‘The Darlings’ by Cristina Alger

'The Darlings' by Cristina Alger

One particular line used on this novel’s book jacket as a description, namely, that ‘The Darlings’ offers, ‘… a rarefied glimpse into the highest echelons of New York society seldom seen by outsiders’ really intrigued me – and that teaser alone talked me into flipping through these pages. Being a woman who has matriculated and worked in New York City on and off for the past 10 years, I was curious to see what exactly this author had to share with me per the elite upper class of this great city.

'The Darlings' by Cristina Alger
Author of ‘The Darlings’: Cristina Alger

Alger’s readers navigate through the eyes and experiences of the fictional Darlings’ family. Ines, Carter, Lily and Merrill Darling whisk you around New York – their spouses, secretaries, and hanger-ons in tow – wearing their over-priced, over-ruffled couture and Nantucket reds. And at first, you are swept up into their luxury and enjoy, along with them, all the privledge money can offer. But as you thumb further through the pages, cracks in the facade of perfection begin to appear until they eventually spread and shatter the whole – for we all know nothing and no one is perfect.

‘To be jealous of money is uninspired … You can only be jealous of someone who has something that you can never have. More style, for example, or wit. Money is easily earned.’

Most of the characters in ‘The Darlings’ are spoiled, selfish, immoral, highly unlikeable – and for me, a girl comfortable in New York, highly recognizable. And although Merrill and her husband, Paul, are generally likable and relatable characters, there is a certain feeling of reader satisfaction in watching the Darlings’s lives come crashing down around them – most specifically, patriarch, Carter Darling.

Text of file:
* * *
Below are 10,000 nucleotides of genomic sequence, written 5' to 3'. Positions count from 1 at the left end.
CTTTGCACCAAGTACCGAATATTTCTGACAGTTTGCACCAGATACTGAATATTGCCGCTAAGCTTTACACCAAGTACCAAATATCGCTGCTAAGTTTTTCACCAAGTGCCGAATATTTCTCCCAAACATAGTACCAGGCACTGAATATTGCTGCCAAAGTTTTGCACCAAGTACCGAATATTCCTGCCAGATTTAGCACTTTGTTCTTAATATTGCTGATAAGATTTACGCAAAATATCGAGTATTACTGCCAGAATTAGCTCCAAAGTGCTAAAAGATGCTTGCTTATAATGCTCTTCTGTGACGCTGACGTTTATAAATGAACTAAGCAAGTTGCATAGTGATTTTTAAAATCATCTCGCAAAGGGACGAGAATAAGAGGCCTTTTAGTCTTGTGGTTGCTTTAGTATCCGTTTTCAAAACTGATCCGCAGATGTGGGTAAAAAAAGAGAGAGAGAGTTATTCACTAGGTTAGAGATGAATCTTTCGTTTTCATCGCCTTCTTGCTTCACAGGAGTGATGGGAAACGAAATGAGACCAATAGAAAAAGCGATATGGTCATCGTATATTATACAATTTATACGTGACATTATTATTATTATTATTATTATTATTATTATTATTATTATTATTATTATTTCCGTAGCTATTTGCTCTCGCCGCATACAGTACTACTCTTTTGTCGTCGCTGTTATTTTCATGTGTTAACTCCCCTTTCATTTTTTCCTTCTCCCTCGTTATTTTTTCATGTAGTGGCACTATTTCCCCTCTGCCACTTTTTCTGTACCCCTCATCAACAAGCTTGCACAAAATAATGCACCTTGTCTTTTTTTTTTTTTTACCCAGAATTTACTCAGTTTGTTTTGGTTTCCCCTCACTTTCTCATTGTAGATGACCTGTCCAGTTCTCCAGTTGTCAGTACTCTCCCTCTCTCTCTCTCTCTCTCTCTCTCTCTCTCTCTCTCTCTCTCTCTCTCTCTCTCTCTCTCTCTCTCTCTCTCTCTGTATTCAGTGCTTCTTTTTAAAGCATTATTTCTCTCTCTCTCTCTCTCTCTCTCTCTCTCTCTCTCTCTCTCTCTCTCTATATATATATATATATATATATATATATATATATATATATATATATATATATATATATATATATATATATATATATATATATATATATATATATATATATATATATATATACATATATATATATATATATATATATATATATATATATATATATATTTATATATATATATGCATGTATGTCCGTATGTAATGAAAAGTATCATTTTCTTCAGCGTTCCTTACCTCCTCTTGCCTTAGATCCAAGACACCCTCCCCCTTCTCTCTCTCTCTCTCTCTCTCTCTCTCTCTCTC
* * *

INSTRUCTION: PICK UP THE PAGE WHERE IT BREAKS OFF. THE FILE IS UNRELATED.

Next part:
‘The greatest strength you can have is to know your own strengths. You’ve got to figure out what you’re good at and make the most of it.’

In the end, although the book was incredibly enjoyable, I do not feel as though I was offered a rarified glimpse into the elite of New York. The truth is, if you spend any length of time in this city, you inevitably brush elbows with someone who makes as much in a day as the average man makes in a year. If you spend any length of time in this city, you will see and experience the spoiled, the privileged, and the at-times thoughtless elite. This city is great, and horrible, all in one breath because of and in spite of this truth – and I think Alger’s book, in a sense, was her own therapeutic way of bringing the positive and negative aspects of this lifestyle of intense, over-opulent luxury into view. Oddly enough, Alger both seems to admire and be disgusted by the characters she creates in this tale. All the same, Alger is a lovely writer who effortlessly ties together an interesting story, characters directly mirrored from New York Time newspaper headlines, and a witty turn of phrase – best illustrated near the conclusion of the tale:

‘Tomorrow, they would no longer be the Darlings of New York …’

Salon Summary

RECOMMENDABILITY: 4 {out of 5} stars | ★★★★☆
REPETITIVE READABILITY: 2 {out of 5} stars | ★★☆☆☆
RATING: 4 {out of 5} stars | ★★★★☆

{This novel was gifted to Her Literary Salon by Penguin Books.}